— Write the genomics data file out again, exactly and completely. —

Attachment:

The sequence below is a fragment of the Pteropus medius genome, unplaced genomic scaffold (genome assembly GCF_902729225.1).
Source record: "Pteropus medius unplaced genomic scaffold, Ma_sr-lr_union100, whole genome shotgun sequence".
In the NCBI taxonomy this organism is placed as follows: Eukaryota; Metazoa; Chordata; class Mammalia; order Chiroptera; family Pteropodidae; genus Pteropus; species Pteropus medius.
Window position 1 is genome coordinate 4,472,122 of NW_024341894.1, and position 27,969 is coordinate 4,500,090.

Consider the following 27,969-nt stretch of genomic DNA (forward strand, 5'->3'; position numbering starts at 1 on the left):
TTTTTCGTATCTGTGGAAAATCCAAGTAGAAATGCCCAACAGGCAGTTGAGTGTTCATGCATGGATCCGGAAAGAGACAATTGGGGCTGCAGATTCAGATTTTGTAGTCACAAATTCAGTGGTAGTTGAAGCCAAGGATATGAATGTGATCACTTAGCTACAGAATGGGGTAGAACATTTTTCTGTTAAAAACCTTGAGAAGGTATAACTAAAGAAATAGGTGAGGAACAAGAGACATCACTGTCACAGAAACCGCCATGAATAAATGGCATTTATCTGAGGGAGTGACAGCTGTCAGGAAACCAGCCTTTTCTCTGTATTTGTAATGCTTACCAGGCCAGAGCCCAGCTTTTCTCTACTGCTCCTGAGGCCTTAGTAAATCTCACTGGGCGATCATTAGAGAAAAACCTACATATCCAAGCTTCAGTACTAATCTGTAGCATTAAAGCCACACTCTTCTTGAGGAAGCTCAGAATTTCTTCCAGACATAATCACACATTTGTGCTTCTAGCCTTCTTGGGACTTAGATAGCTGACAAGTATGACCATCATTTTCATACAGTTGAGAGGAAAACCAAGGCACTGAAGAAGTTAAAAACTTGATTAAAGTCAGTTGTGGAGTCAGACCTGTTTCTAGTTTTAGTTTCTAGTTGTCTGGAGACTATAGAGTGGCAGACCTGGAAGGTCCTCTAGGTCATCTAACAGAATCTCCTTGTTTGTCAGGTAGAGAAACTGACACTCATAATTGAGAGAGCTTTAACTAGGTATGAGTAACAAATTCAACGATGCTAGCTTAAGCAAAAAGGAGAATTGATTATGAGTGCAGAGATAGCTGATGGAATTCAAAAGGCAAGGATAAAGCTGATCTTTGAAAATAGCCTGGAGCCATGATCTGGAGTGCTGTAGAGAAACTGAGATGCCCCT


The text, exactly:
The sequence below is a fragment of the Pteropus medius genome, unplaced genomic scaffold (genome assembly GCF_902729225.1).
Source record: "Pteropus medius unplaced genomic scaffold, Ma_sr-lr_union100, whole genome shotgun sequence".
In the NCBI taxonomy this organism is placed as follows: Eukaryota; Metazoa; Chordata; class Mammalia; order Chiroptera; family Pteropodidae; genus Pteropus; species Pteropus medius.
Window position 1 is genome coordinate 4,472,122 of NW_024341894.1, and position 27,969 is coordinate 4,500,090.

Consider the following 27,969-nt stretch of genomic DNA (forward strand, 5'->3'; position numbering starts at 1 on the left):
TTTTTCGTATCTGTGGAAAATCCAAGTAGAAATGCCCAACAGGCAGTTGAGTGTTCATGCATGGATCCGGAAAGAGACAATTGGGGCTGCAGATTCAGATTTTGTAGTCACAAATTCAGTGGTAGTTGAAGCCAAGGATATGAATGTGATCACTTAGCTACAGAATGGGGTAGAACATTTTTCTGTTAAAAACCTTGAGAAGGTATAACTAAAGAAATAGGTGAGGAACAAGAGACATCACTGTCACAGAAACCGCCATGAATAAATGGCATTTATCTGAGGGAGTGACAGCTGTCAGGAAACCAGCCTTTTCTCTGTATTTGTAATGCTTACCAGGCCAGAGCCCAGCTTTTCTCTACTGCTCCTGAGGCCTTAGTAAATCTCACTGGGCGATCATTAGAGAAAAACCTACATATCCAAGCTTCAGTACTAATCTGTAGCATTAAAGCCACACTCTTCTTGAGGAAGCTCAGAATTTCTTCCAGACATAATCACACATTTGTGCTTCTAGCCTTCTTGGGACTTAGATAGCTGACAAGTATGACCATCATTTTCATACAGTTGAGAGGAAAACCAAGGCACTGAAGAAGTTAAAAACTTGATTAAAGTCAGTTGTGGAGTCAGACCTGTTTCTAGTTTTAGTTTCTAGTTGTCTGGAGACTATAGAGTGGCAGACCTGGAAGGTCCTCTAGGTCATCTAACAGAATCTCCTTGTTTGTCAGGTAGAGAAACTGACACTCATAATTGAGAGAGCTTTAACTAGGTATGAGTAACAAATTCAACGATGCTAGCTTAAGCAAAAAGGAGAATTGATTATGAGTGCAGAGATAGCTGATGGAATTCAAAAGGCAAGGATAAAGCTGATCTTTGAAAATAGCCTGGAGCCATGATCTGGAGTGCTGTAGAGAAACTGAGATGCCCCT